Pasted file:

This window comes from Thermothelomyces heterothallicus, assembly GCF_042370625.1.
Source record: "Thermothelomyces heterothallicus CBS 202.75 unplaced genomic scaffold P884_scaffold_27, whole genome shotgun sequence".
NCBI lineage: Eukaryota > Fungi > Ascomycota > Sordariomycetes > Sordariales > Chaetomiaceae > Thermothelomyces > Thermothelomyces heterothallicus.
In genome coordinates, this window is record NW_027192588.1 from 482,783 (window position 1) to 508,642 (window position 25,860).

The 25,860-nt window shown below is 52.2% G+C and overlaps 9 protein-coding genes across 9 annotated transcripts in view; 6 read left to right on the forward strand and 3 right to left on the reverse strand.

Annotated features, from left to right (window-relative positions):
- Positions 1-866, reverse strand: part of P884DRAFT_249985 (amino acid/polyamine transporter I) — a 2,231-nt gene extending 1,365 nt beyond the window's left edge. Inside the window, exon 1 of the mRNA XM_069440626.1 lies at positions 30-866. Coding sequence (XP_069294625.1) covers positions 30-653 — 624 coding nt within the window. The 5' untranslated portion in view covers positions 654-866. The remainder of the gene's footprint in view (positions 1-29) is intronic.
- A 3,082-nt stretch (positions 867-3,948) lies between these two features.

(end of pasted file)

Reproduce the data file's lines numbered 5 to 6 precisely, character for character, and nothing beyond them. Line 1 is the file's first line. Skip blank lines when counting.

The 25,860-nt window shown below is 52.2% G+C and overlaps 9 protein-coding genes across 9 annotated transcripts in view; 6 read left to right on the forward strand and 3 right to left on the reverse strand.

Annotated features, from left to right (window-relative positions):